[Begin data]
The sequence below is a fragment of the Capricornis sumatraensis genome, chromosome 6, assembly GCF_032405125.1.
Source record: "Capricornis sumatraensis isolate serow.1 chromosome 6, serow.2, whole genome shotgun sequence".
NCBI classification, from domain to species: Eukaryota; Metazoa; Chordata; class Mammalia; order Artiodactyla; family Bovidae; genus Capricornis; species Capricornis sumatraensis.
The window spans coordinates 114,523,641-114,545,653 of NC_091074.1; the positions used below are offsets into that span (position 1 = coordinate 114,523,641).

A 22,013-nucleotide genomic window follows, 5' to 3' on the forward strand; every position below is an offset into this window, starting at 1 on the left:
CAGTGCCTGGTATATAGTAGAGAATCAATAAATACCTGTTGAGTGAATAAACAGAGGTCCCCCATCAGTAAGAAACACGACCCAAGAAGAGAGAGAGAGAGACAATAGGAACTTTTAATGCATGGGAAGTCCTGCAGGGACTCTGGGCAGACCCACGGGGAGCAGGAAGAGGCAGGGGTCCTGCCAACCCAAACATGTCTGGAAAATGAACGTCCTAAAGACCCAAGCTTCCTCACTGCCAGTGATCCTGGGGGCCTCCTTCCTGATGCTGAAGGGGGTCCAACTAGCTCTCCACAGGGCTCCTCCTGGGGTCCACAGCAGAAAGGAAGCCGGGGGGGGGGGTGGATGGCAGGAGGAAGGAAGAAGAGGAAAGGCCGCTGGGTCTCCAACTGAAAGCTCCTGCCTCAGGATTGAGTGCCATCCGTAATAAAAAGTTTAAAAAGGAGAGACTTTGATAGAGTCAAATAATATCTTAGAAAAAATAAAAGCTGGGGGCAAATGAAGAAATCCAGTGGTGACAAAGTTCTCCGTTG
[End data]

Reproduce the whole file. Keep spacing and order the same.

The sequence below is a fragment of the Capricornis sumatraensis genome, chromosome 6, assembly GCF_032405125.1.
Source record: "Capricornis sumatraensis isolate serow.1 chromosome 6, serow.2, whole genome shotgun sequence".
NCBI classification, from domain to species: Eukaryota; Metazoa; Chordata; class Mammalia; order Artiodactyla; family Bovidae; genus Capricornis; species Capricornis sumatraensis.
The window spans coordinates 114,523,641-114,545,653 of NC_091074.1; the positions used below are offsets into that span (position 1 = coordinate 114,523,641).

A 22,013-nucleotide genomic window follows, 5' to 3' on the forward strand; every position below is an offset into this window, starting at 1 on the left:
CAGTGCCTGGTATATAGTAGAGAATCAATAAATACCTGTTGAGTGAATAAACAGAGGTCCCCCATCAGTAAGAAACACGACCCAAGAAGAGAGAGAGAGAGACAATAGGAACTTTTAATGCATGGGAAGTCCTGCAGGGACTCTGGGCAGACCCACGGGGAGCAGGAAGAGGCAGGGGTCCTGCCAACCCAAACATGTCTGGAAAATGAACGTCCTAAAGACCCAAGCTTCCTCACTGCCAGTGATCCTGGGGGCCTCCTTCCTGATGCTGAAGGGGGTCCAACTAGCTCTCCACAGGGCTCCTCCTGGGGTCCACAGCAGAAAGGAAGCCGGGGGGGGGGGTGGATGGCAGGAGGAAGGAAGAAGAGGAAAGGCCGCTGGGTCTCCAACTGAAAGCTCCTGCCTCAGGATTGAGTGCCATCCGTAATAAAAAGTTTAAAAAGGAGAGACTTTGATAGAGTCAAATAATATCTTAGAAAAAATAAAAGCTGGGGGCAAATGAAGAAATCCAGTGGTGACAAAGTTCTCCGTTG